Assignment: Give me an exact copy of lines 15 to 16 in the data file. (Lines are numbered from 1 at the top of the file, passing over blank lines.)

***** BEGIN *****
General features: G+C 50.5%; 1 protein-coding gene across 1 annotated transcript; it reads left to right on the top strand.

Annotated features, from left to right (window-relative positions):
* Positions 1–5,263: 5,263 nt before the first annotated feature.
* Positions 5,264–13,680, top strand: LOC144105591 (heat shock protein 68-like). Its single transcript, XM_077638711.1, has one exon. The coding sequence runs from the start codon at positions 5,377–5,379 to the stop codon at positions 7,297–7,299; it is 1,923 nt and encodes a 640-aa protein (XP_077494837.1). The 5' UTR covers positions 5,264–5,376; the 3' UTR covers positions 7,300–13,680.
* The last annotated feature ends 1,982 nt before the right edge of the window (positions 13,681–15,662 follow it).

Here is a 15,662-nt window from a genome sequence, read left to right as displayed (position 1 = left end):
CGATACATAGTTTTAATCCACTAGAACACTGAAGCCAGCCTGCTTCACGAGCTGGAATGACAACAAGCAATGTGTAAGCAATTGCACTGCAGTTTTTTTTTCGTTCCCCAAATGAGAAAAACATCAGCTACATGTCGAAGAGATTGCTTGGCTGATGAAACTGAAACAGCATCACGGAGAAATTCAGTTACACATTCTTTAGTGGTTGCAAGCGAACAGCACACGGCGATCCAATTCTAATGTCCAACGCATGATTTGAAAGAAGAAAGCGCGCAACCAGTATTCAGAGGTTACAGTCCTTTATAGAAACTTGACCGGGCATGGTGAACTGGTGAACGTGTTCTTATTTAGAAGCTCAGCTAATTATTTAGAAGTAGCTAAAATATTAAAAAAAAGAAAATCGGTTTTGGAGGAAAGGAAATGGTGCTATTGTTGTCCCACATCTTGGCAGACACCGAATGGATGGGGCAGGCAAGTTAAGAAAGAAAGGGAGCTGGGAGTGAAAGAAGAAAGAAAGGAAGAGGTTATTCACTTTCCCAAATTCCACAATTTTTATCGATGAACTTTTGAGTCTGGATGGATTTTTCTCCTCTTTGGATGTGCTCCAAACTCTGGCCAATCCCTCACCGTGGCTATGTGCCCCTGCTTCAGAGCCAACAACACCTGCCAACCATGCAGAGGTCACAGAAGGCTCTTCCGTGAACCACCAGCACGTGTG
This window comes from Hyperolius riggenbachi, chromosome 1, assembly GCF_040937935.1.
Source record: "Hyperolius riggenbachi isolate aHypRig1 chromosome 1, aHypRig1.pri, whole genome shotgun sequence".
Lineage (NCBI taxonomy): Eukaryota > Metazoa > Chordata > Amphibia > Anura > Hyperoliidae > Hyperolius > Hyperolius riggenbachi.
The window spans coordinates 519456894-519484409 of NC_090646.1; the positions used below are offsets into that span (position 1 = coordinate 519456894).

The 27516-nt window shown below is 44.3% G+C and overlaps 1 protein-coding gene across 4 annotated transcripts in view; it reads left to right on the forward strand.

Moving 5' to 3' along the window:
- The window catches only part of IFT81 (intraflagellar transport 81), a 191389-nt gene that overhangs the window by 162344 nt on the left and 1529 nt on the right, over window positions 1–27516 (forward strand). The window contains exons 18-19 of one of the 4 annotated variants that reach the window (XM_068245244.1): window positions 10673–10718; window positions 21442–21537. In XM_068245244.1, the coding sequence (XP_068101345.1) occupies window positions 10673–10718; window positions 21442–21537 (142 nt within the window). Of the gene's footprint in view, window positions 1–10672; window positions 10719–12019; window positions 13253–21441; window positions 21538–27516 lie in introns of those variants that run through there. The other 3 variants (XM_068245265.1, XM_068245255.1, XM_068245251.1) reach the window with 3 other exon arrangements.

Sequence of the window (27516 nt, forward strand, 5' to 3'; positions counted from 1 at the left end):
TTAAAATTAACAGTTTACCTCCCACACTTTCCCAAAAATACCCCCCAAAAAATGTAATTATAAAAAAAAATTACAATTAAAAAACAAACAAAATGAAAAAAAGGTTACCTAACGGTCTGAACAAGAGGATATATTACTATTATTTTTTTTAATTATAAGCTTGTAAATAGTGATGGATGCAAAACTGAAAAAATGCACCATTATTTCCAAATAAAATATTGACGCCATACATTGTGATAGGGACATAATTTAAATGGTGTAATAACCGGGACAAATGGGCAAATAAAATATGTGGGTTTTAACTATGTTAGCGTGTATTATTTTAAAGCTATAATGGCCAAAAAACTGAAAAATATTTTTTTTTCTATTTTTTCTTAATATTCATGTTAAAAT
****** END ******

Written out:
Sequence of the window (27516 nt, forward strand, 5' to 3'; positions counted from 1 at the left end):
TTAAAATTAACAGTTTACCTCCCACACTTTCCCAAAAATACCCCCCAAAAAATGTAATTATAAAAAAAAATTACAATTAAAAAACAAACAAAATGAAAAAAAGGTTACCTAACGGTCTGAACAAGAGGATATATTACTATTATTTTTTTTAATTATAAGCTTGTAAATAGTGATGGATGCAAAACTGAAAAAATGCACCATTATTTCCAAATAAAATATTGACGCCATACATTGTGATAGGGACATAATTTAAATGGTGTAATAACCGGGACAAATGGGCAAATAAAATATGTGGGTTTTAACTATGTTAGCGTGTATTATTTTAAAGCTATAATGGCCAAAAAACTGAAAAATATTTTTTTTTCTATTTTTTCTTAATATTCATGTTAAAAT